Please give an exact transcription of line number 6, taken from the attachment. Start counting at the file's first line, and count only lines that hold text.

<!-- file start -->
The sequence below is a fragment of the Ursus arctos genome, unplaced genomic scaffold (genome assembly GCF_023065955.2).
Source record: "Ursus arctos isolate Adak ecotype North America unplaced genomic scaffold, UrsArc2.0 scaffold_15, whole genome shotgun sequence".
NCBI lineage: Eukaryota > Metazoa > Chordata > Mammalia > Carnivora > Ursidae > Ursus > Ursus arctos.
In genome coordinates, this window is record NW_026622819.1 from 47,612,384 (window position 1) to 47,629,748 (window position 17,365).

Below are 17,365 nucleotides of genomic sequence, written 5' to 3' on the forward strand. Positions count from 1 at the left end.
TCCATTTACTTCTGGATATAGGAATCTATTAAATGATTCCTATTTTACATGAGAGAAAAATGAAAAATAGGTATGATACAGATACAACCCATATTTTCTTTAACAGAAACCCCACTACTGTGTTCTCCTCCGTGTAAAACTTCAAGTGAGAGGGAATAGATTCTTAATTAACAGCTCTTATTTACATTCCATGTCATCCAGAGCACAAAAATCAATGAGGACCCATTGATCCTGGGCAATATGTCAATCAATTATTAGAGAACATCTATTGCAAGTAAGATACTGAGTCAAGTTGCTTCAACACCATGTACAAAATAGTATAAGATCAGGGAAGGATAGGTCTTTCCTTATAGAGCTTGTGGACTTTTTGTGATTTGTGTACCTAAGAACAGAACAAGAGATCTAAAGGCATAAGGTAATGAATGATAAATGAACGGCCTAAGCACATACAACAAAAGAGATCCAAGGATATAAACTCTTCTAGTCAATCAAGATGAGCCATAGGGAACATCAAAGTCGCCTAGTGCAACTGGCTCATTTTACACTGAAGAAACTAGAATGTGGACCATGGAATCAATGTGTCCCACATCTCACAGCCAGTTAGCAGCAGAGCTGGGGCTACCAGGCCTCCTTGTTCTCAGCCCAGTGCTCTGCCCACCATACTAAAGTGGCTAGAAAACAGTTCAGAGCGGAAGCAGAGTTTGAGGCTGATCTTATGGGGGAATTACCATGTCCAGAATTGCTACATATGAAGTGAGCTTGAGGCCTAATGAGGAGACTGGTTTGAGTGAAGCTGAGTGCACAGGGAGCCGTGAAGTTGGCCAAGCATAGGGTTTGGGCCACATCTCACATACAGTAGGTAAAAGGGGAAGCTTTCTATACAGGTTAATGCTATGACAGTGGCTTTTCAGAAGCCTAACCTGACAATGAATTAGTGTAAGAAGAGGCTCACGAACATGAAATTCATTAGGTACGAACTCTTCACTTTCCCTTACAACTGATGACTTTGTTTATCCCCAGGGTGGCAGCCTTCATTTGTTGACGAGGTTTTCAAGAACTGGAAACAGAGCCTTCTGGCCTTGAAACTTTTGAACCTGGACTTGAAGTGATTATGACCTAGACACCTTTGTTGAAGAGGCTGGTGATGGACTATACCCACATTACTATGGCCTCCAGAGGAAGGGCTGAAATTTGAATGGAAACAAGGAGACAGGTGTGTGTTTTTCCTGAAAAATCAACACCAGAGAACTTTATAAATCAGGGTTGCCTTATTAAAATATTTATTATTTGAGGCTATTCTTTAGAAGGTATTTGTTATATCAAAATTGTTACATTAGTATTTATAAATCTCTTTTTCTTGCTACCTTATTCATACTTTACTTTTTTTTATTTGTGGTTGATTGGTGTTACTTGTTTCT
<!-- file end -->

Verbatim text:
TCCATTTACTTCTGGATATAGGAATCTATTAAATGATTCCTATTTTACATGAGAGAAAAATGAAAAATAGGTATGATACAGATACAACCCATATTTTCTTTAACAGAAACCCCACTACTGTGTTCTCCTCCGTGTAAAACTTCAAGTGAGAGGGAATAGATTCTTAATTAACAGCTCTTATTTACATTCCATGTCATCCAGAGCACAAAAATCAATGAGGACCCATTGATCCTGGGCAATATGTCAATCAATTATTAGAGAACATCTATTGCAAGTAAGATACTGAGTCAAGTTGCTTCAACACCATGTACAAAATAGTATAAGATCAGGGAAGGATAGGTCTTTCCTTATAGAGCTTGTGGACTTTTTGTGATTTGTGTACCTAAGAACAGAACAAGAGATCTAAAGGCATAAGGTAATGAATGATAAATGAACGGCCTAAGCACATACAACAAAAGAGATCCAAGGATATAAACTCTTCTAGTCAATCAAGATGAGCCATAGGGAACATCAAAGTCGCCTAGTGCAACTGGCTCATTTTACACTGAAGAAACTAGAATGTGGACCATGGAATCAATGTGTCCCACATCTCACAGCCAGTTAGCAGCAGAGCTGGGGCTACCAGGCCTCCTTGTTCTCAGCCCAGTGCTCTGCCCACCATACTAAAGTGGCTAGAAAACAGTTCAGAGCGGAAGCAGAGTTTGAGGCTGATCTTATGGGGGAATTACCATGTCCAGAATTGCTACATATGAAGTGAGCTTGAGGCCTAATGAGGAGACTGGTTTGAGTGAAGCTGAGTGCACAGGGAGCCGTGAAGTTGGCCAAGCATAGGGTTTGGGCCACATCTCACATACAGTAGGTAAAAGGGGAAGCTTTCTATACAGGTTAATGCTATGACAGTGGCTTTTCAGAAGCCTAACCTGACAATGAATTAGTGTAAGAAGAGGCTCACGAACATGAAATTCATTAGGTACGAACTCTTCACTTTCCCTTACAACTGATGACTTTGTTTATCCCCAGGGTGGCAGCCTTCATTTGTTGACGAGGTTTTCAAGAACTGGAAACAGAGCCTTCTGGCCTTGAAACTTTTGAACCTGGACTTGAAGTGATTATGACCTAGACACCTTTGTTGAAGAGGCTGGTGATGGACTATACCCACATTACTATGGCCTCCAGAGGAAGGGCTGAAATTTGAATGGAAACAAGGAGACAGGTGTGTGTTTTTCCTGAAAAATCAACACCAGAGAACTTTATAAATCAGGGTTGCCTTATTAAAATATTTATTATTTGAGGCTATTCTTTAGAAGGTATTTGTTATATCAAAATTGTTACATTAGTATTTATAAATCTCTTTTTCTTGCTACCTTATTCATACTTTACTTTTTTTTATTTGTGGTTGATTGGTGTTACTTGTTTCT